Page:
During the last two years 2010- 2011, fifty members participated in the Yemen Children’s Parliament (CP). They were involved in many activities and campaigns, especially relating to the emergency and the unstable political situation. These experiences brought about changes in their lives and proved to be a stepping stone for them to plan for their own projects in the future. Here is how they share their ideas …
Ahmad Al-thawar, 15 years old, represents the children in Sana’a capital city:
I was like any other child till the time idea of Children’s Parliament made the impossible come true in my life. In the beginning I thought it to be impossible to become a member of the Children Parliament. I remember the morning when I won the election with 348 votes from my school in 2010. It was a strong competition. It proved to be the best day of my life. I will never forget this great experience that made me a new person who has a better understanding for the future. Now I know how to plan for my future and advocate for issues I believe in. We are working on the second alternative Report that the Children Parliament will submit to the International Committee for Human Rights in Geneva.
Azaah Abdullah Yaslam, 15 years old, represents the children of Marab:
The first issue that I have advocated for was the violence against children in school. I started with the Student Council in my school. We decided to do regular meetings to discuss the main issues students face and they ways to solve them through reporting. We faced many challenges while the students refused to talk about their problems, especially with respect to teachers. They were afraid of being punished by teachers if they came to know about these discussions. It seemed to be something impossible to be achieved, but now it has become a reality. This was the start and I know I will challenge many things to reach my goal ,but I am ready for that. I have plans to to implement a project in my community in Marab governorate. I will work with a multipronged approach and am sure will ultimately bring about a change.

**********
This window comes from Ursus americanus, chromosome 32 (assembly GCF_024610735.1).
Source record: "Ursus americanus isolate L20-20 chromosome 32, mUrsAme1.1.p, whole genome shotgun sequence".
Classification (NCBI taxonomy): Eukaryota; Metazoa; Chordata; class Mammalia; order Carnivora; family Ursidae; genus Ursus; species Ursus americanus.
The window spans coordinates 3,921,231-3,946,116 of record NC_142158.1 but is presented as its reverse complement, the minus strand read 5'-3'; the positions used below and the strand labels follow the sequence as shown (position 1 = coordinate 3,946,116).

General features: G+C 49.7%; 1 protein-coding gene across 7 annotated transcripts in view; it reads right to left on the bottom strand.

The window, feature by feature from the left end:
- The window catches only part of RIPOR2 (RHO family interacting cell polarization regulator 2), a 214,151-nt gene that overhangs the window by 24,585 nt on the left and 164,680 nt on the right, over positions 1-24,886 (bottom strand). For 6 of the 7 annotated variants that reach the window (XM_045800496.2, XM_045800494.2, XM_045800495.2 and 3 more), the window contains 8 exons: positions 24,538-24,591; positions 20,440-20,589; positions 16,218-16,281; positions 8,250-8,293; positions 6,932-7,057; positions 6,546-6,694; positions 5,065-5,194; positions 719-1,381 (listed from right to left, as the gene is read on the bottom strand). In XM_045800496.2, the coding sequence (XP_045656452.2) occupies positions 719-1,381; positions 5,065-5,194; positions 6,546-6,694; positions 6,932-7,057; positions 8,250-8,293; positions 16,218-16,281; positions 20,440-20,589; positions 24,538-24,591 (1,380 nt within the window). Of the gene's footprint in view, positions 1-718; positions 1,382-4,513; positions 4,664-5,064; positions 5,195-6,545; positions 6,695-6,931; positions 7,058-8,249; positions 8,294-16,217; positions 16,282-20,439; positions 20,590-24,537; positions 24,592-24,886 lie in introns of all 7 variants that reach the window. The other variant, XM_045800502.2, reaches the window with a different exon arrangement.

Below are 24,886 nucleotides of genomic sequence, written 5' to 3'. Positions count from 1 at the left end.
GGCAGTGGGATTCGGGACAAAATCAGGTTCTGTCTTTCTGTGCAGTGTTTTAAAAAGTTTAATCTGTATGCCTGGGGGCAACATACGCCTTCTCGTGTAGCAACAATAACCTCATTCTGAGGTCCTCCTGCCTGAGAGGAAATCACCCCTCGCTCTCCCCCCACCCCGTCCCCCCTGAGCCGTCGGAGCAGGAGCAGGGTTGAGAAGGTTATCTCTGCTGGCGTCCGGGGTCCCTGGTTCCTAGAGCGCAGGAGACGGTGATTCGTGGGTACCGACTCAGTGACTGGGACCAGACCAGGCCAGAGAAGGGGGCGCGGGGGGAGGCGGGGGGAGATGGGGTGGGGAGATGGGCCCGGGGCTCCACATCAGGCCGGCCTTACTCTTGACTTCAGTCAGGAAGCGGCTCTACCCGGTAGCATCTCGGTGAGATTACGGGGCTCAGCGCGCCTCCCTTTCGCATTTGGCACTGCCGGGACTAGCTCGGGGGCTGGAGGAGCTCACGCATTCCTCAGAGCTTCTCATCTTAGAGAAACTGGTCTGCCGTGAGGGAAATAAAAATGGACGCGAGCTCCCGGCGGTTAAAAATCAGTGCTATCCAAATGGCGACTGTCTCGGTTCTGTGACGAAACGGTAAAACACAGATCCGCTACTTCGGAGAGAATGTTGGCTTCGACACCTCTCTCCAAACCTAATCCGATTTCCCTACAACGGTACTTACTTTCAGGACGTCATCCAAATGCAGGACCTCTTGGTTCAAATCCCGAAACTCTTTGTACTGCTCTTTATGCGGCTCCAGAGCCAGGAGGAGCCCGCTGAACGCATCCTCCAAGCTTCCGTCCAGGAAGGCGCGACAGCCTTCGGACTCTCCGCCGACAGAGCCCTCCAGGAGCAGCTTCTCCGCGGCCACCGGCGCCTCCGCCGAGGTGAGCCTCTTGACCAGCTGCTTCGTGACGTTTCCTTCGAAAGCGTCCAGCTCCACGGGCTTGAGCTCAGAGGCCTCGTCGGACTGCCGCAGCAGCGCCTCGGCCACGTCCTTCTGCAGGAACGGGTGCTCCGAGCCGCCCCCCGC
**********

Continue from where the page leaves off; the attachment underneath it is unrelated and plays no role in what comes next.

Ebtihal Fadel Al-Shamiri, 15 years, represents the children in Taiz:
Early marriage is one of the issues I am interested to work on. It all started from my school. I was very excited and motivated. Initially I thought that awareness sessions for students would solve the problem however that did not prove to be enough. I realized that it will take a long term approach and everyone will have to play a role to achieve the goal of stopping early marriages in Yemen.
Raheel Al-marzoqi, 15 years old, represents the children from the marginalized group:
I am from a marginalized group in Yemen called Alakhdam. Alakhdam are considered to be at the very bottom of the social ladder in Yemen and face discrimination in most aspects of their lives. I represent the Alakhdams .My message is to advocate for equal rights for them in Yemen. I try to reflect the beauty of life in the marginalized children’s eyes. I have campaigned in particular for the marginalized children as they face many challenges - violence, sexual harassment, early marriages, lack of education, and the spread of diseases. I will keep advocating for their rights and will plan small projects to do for them.
Children’s Parliament Role during the Civil Unrest
In April 2011, members of the Children’s Parliament launched an awareness campaign calling for protecting children and not involving them in conflicts. They made field visits to the conflict affected areas in Haradh, Amran, and Sa'ada,. Their aim was to listen to children, making children aware of their rights and to prevent them from becoming a part of the armed conflicts.
In the fifth session of the Children’s Parliament from 18 to 20 December 2011, the situation for children during the unrest in Yemen was discussed. Hadeel Al-Mofak, a fifteen-year-old girl, is a member of the Children’s Parliament and believes in Children Rights in all situations. Hadeel, like many other members of the Children’s Parliament has advocated for stopping the involvement of children in the demonstrations. She has personally gone to the demonstrators’ square in Sana'a. She tried to make families and children alike, aware of the dangers of allowing children to be a part of the demonstrations. “All children have the right to be protected from any violence they might face during the marches and demonstrations,” Hadeel strongly believes.